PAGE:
From April next year, new parents and adopters will have an opportunity to share up to 52 weeks’ leave between them and up to 37 weeks’ pay, in a way which best suits their families, via a new right called shared parental leave (“ShPL”) and shared parental pay (“ShPP”).
Eligible parents will be able to take time off together to care for their child, transfer leave to their partner, and return to work in between leave periods during the child’s first year. The scheme will potentially offer parents a huge amount of flexibility, but to achieve this, the rules are highly complex and are likely to create a headache for most HR departments.
Employers must understand this new regime otherwise they will not be able to respond to requests from their staff to take ShPL which can be made from 1 December this year.
Shared parental leave is optional
It is important to understand that parents do not have to take ShPL. It is entirely optional and those who do not ‘opt in’ will still benefit from existing family friendly rights such as maternity, adoption and paternity leave (although additional paternity leave is being abolished and will only be available for those whose babies are due before 5 April 2015). Employers are required to offer and to run parallel systems.
Employees do not have to make a decision about whether they wish to take ShPL before their baby is born or their adoption takes effect. Instead, they can start maternity or adoption leave and then decide to convert any remaining leave to ShPL at a later date.
ShPL is only available to eligible parents whose babies are due on or after 5 April 2015, or to adoptive parents who have a child placed with them on or after this date. With regard to birth, parents can still take ShPL even if their baby is born before 5 April as the trigger for eligibility is the due date, not the actual birth date.
Who is eligible?
Only employees can apply for ShPL. To qualify, your employee must have been continuously employed for at least 26 weeks before the 15th week before the baby is due and must remain so. The co-parent must also be ‘economically active’ which means that they must have worked (although not necessarily as an employee) and earned a minimum amount over a qualifying period. So, if your employee is the sole bread winner, he/she will not be eligible for ShPL.
Your employee may also be eligible to receive Shared Parental Pay (“ShPP”) for up to 37 weeks, provided she has earned not less than the lower earnings limit in the relevant period. However, ShPP will only be paid if there is any remaining statutory maternity or adoption pay that would otherwise be available which can, subject to certain rules, be transferred to the other parent or utilised by the primary carer.
Statutory maternity pay is currently 90% of pay for the first 6 weeks of maternity leave and then 33 weeks at a flat rate (currently £138.18 per week). Note, however, that ShPP is paid at the flat rate only. Therefore women requesting ShPL in the first 6 weeks of their maternity leave would lose out on the enhanced element of statutory maternity pay.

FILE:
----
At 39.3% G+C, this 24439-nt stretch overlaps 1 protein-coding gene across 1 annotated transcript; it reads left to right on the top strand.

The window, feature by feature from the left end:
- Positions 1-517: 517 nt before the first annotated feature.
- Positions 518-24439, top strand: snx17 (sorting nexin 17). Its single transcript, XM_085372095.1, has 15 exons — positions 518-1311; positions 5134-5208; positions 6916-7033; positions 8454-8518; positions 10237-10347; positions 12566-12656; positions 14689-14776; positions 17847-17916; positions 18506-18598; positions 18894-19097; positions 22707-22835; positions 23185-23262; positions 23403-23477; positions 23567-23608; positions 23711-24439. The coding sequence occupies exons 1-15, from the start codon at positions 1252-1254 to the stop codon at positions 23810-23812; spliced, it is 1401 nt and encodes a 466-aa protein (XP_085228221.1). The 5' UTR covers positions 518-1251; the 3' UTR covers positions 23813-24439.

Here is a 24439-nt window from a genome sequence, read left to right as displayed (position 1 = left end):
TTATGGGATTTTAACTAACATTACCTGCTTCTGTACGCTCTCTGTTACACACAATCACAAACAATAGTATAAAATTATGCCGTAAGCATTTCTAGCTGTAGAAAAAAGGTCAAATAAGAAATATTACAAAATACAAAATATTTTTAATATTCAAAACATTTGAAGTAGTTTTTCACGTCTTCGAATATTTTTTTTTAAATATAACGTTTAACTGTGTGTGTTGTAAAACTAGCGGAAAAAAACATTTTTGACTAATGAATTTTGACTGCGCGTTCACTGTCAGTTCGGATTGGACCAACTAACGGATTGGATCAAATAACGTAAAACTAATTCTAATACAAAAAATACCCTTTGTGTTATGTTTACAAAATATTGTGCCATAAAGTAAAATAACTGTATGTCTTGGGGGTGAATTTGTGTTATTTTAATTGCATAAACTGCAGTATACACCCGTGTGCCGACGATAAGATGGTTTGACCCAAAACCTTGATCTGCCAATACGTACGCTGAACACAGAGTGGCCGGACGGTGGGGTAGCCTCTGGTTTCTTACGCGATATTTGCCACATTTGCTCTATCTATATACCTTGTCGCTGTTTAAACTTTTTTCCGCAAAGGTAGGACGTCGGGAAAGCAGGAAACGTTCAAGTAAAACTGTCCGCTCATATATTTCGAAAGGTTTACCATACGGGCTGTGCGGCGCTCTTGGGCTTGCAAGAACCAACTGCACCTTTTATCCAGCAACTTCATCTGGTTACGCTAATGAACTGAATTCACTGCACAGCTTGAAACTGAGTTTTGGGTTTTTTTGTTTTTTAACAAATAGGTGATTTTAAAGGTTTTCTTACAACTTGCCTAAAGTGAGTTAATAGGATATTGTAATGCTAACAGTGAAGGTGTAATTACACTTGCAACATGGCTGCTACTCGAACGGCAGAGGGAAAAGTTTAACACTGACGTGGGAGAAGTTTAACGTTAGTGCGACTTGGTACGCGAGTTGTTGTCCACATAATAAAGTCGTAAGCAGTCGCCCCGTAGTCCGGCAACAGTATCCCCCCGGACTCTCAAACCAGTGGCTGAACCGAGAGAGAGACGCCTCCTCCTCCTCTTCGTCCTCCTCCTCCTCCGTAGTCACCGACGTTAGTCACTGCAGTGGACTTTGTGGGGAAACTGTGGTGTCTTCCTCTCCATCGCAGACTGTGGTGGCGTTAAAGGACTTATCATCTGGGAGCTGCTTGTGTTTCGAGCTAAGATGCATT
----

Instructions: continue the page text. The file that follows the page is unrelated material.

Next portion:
Another point to consider is whether any contractual maternity pay would still be payable if an employee exercises their right to take ShPL. Employers should take specific legal advice on this issue as some employees may argue that withdrawing contractual maternity pay amounts to unlawful discrimination.
An eligible mother who wants to take ShPL, or enable her eligible partner to take it, must end her maternity or adoption leave. She can do this by returning to work before the end of her maternity leave period, or by giving notice that she intends to end it at a future date. The employee will be bound by her notice unless it was served before the baby was born, or the child’s father has died. Once a mother has returned to work, she cannot revoke ShPL.
Your employee must give you at least 8 weeks’ written notice when she wishes to book leave. This must be signed by the eligible co-parent.
Your employee may only give you three notices to book leave or to vary a previously agreed pattern of leave, unless you agree to extend this. This means that employees must carefully consider the arrangements they need if they are to avoid ‘wasting’ a notice.
Do you have to agree to the leave periods requested?
Employees who ask to take a single block of leave are entitled to take it. However, if your employee asks in a single notice to take leave in different blocks (for example, two weeks in June, three weeks in September etc), you do not have to agree to it. Instead, you have two weeks to discuss the pattern of leave and suggest alternatives. If you refuse, your employee has the right to take the amount of leave as a continuous period, but is not obliged to do so.
However, it appears that an employee will still be able to take leave in up to three discontinuous blocks by serving three separate notices in respect of each discrete block of leave, provided they have not already used up all of their three leave notices.
Is there any help available to understand this?
The rules are a good example of how a simple and laudable concept (sharing the responsibility for child-rearing) can become fiendishly complex when put into practice.
The Government has recently published guidance on ShPL and ACAS has also produced a guide which businesses may find useful. However, due to the complexities of the rules and the interaction with your own policies, specific legal advice is likely to be necessary to ensure your policies are compliant and you avoid discrimination claims arising from a misapplication of the new rules.
Despite the complexities, however, with early planning and clear policies, businesses should be able to implement successful shared parental leave policies in time for 1 December 2014.
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